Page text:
THOLOS OF ATHENA

Sunday, February 03, 2008

LIVING WITH PAVLOV'S DOGS

By the end of this 2008 election cycle, Americans could feel like they've gone through some kind of hallucinatory experience. Having recently read Dr. William Sargant's book, Battle for the Mind, I've turned my thoughts to his concerns about prolonged periods of focused anxiety, that can lead even whole populations toward an emotional breaking point, compromising people's normal faculties of judgment, leaving them vulnerable, and open to the masterstroke of what is called, in psychological terms, a "conversion experience".

Dr. Sargant was an English psychiatrist who was treating shell shocked soldiers and severely traumatized air raid personnel during the heavy Blitz of London in World War II. One of the most intense periods for casualties from combat exhaustion was during June 1944, at the time of the D-Day landings in Normandy.
Some of these showed all the usual symptoms of anxiety and depression observed in the peacetime psychiatric practice. Others were in a state of simple but profound exhaustion, generally accompanied by a very marked loss of weight. Still others made gross and unco-ordinated, yet regular, jerking and writhing movements, which were accompanied by a temporary loss of speech or a stammer, or perhaps an explosive form of talking. One group of patients had reached various degrees of collapse and stupor. It was in these acute cases that Pavlov's Conditioned Reflexes and Psychiatry, which we were studying for the first time, proved most enlightening: parallels between their behavior and that of Pavlov's dogs when subjected to experimental stresses leaped to the eye. (William Sargant, Battle for the Mind, p. 48)
Pavlov's experiments on dogs demonstrated that fundamental changes would begin to occur in the animal's brain function, as a series of increasing demands placed on a dog by the lab assistants began to break down the animal's ability to cope, and pushed it over the threshold of nervous collapse. The point of breakdown could be reached sooner and more predictably, when any kind of physical debilitation was added to the dog's ordeal: starvation and weight loss, also exhaustion, the excitation of loud noises, discomfort and duress, and sleep deprivation.

This mounting stress and anxiety, which anticipates a nervous collapse, is described by Pavlov as "inhibitory"--meaning that it is interfering with normal brain function. It is also described as a protective function of the test animal's brain. And once this stage of collapse is reached, the dog is wide open to re-conditioning, because a heightened suggestibility exists in this condition.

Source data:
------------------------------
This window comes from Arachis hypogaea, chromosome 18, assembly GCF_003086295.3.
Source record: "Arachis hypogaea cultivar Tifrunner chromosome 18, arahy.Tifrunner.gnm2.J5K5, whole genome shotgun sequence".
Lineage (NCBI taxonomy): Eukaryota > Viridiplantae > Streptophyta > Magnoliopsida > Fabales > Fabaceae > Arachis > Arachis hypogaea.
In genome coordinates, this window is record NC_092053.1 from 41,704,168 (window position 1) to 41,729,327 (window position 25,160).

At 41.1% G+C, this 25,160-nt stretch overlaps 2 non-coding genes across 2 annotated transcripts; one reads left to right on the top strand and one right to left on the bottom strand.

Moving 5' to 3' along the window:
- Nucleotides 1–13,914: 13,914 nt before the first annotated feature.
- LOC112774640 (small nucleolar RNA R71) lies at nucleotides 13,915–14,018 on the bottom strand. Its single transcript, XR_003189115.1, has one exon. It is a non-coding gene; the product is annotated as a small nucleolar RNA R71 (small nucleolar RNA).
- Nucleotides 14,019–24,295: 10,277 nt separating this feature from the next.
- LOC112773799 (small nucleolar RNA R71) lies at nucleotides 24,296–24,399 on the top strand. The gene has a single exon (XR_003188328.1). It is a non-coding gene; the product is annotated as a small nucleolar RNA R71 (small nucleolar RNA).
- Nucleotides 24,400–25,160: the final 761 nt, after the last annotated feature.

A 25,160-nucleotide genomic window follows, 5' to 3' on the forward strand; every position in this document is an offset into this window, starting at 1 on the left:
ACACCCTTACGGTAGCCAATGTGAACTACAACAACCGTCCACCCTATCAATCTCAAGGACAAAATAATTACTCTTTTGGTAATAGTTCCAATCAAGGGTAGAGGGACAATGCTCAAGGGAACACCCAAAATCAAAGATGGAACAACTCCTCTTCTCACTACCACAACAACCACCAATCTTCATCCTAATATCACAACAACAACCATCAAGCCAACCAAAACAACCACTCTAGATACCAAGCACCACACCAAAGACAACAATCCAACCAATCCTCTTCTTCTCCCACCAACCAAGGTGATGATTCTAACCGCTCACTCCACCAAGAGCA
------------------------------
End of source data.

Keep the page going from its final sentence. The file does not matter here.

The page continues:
Sargant and his colleagues found a way of helping their shell shocked patient by using ether and other drugs to loosen inhibition, and guiding him through therapy sessions, where it was suggested to the soldier that he was presently experiencing a battlefield trauma much like the one he had actually experienced. One patient was told that he was trapped in a burning tank and had to make his way out. This procedure that drew insights from Pavlov's work, required the doctor to agitate the patient to the point of emotional collapse. But the catharsis seemed a great relief to each patient. The therapy succeeded by making the patient re-experience the strong emotions that were associated with the trauma. This was how Dr. Sargant explained it. This cleansing of the wound--so to speak--was the exact requirement to lift away obsessive thoughts and depression. Physical symptoms of combat exhaustion, like partial paralysis and speech disruption, were also relieved.

What Pavlov described as "a rupture in higher nervous activity", can be brought about in stages, leading to a point where habitual responses are no longer possible for the brain. Where human beings are concerned, brainwashing can be made permanent by systematic follow-up and reinforcement. Repetitious messages and rituals can wear down the mind; but Dr. Sargant warns us that the most radical break from habitual response is a potent process, whose aim is the sudden, fundamental conversion of belief. Whether in the milder form that can be witnessed under a revival tent, or in the most ruthless example under Stalin, whose proof was seen in "show trials",--where defendants were converted to the belief that they really were "enemies of the state",--the key to the conversion is still what Pavlov described.

In Battle for the Mind, Sargant recognized that the religious conversions by 18th Century "fire and brimstone" preachers like John Wesley and Jonathan Edwards relied, as well, on the excitation and ultimate inhibition of brain function, and the ratcheting-up of anxiety to a point of exhaustion. While on a break from his wartime duties, he had picked up a copy of Wesley's Journal of 1739-40.

Wesley placed real stress on his congregation during the sermons. The preacher would build it up to a fearsome climax, warning the agitated, and sometimes angered sinners before him, of impending damnation and eternal hellfire. He would prompt them to make the immediate decision for repentance and salvation. It was put as an inescapable choice between one thing or the other: either salvation or damnation. The argument was structured as a decision requiring action "right now". Many hearing these words were physically worn down victims of the Industrial Revolution, severely stressed men with their wives. Those who faced this oratory were warned that they dare not leave their seats or go outside the church, without making the necessary decision.